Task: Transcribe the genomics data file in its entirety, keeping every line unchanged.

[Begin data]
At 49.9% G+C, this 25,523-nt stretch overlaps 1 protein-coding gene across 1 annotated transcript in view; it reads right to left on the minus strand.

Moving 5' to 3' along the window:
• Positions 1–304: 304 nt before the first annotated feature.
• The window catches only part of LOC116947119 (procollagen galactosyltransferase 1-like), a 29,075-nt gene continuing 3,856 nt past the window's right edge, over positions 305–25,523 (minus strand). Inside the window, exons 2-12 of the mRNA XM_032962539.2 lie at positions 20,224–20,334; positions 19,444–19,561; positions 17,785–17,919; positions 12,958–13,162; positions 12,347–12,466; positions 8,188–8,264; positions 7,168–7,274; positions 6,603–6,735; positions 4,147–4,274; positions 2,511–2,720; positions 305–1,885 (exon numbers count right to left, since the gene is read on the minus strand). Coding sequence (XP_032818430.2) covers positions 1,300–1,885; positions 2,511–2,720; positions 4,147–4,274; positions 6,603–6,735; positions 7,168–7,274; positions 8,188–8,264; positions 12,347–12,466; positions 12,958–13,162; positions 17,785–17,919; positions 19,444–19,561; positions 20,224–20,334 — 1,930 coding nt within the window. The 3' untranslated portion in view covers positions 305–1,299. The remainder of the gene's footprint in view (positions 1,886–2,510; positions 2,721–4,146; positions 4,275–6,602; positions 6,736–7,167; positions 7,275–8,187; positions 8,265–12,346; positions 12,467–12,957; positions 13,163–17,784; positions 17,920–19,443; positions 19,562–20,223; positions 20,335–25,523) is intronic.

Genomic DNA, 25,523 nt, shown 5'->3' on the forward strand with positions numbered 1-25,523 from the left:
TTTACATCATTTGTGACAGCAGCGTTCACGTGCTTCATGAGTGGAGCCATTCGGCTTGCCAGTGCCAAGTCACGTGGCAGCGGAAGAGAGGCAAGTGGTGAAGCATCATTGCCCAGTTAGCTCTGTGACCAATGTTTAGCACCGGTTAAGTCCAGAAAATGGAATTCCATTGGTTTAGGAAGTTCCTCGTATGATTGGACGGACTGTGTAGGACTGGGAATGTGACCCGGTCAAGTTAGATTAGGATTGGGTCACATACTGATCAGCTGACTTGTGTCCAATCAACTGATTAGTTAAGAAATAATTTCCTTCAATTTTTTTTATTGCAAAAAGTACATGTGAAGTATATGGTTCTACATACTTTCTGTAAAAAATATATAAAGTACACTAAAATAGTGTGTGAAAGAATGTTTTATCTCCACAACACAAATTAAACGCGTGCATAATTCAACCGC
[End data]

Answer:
At 49.9% G+C, this 25,523-nt stretch overlaps 1 protein-coding gene across 1 annotated transcript in view; it reads right to left on the minus strand.

Moving 5' to 3' along the window:
• Positions 1–304: 304 nt before the first annotated feature.
• The window catches only part of LOC116947119 (procollagen galactosyltransferase 1-like), a 29,075-nt gene continuing 3,856 nt past the window's right edge, over positions 305–25,523 (minus strand). Inside the window, exons 2-12 of the mRNA XM_032962539.2 lie at positions 20,224–20,334; positions 19,444–19,561; positions 17,785–17,919; positions 12,958–13,162; positions 12,347–12,466; positions 8,188–8,264; positions 7,168–7,274; positions 6,603–6,735; positions 4,147–4,274; positions 2,511–2,720; positions 305–1,885 (exon numbers count right to left, since the gene is read on the minus strand). Coding sequence (XP_032818430.2) covers positions 1,300–1,885; positions 2,511–2,720; positions 4,147–4,274; positions 6,603–6,735; positions 7,168–7,274; positions 8,188–8,264; positions 12,347–12,466; positions 12,958–13,162; positions 17,785–17,919; positions 19,444–19,561; positions 20,224–20,334 — 1,930 coding nt within the window. The 3' untranslated portion in view covers positions 305–1,299. The remainder of the gene's footprint in view (positions 1,886–2,510; positions 2,721–4,146; positions 4,275–6,602; positions 6,736–7,167; positions 7,275–8,187; positions 8,265–12,346; positions 12,467–12,957; positions 13,163–17,784; positions 17,920–19,443; positions 19,562–20,223; positions 20,335–25,523) is intronic.

Genomic DNA, 25,523 nt, shown 5'->3' on the forward strand with positions numbered 1-25,523 from the left:
TTTACATCATTTGTGACAGCAGCGTTCACGTGCTTCATGAGTGGAGCCATTCGGCTTGCCAGTGCCAAGTCACGTGGCAGCGGAAGAGAGGCAAGTGGTGAAGCATCATTGCCCAGTTAGCTCTGTGACCAATGTTTAGCACCGGTTAAGTCCAGAAAATGGAATTCCATTGGTTTAGGAAGTTCCTCGTATGATTGGACGGACTGTGTAGGACTGGGAATGTGACCCGGTCAAGTTAGATTAGGATTGGGTCACATACTGATCAGCTGACTTGTGTCCAATCAACTGATTAGTTAAGAAATAATTTCCTTCAATTTTTTTTATTGCAAAAAGTACATGTGAAGTATATGGTTCTACATACTTTCTGTAAAAAATATATAAAGTACACTAAAATAGTGTGTGAAAGAATGTTTTATCTCCACAACACAAATTAAACGCGTGCATAATTCAACCGC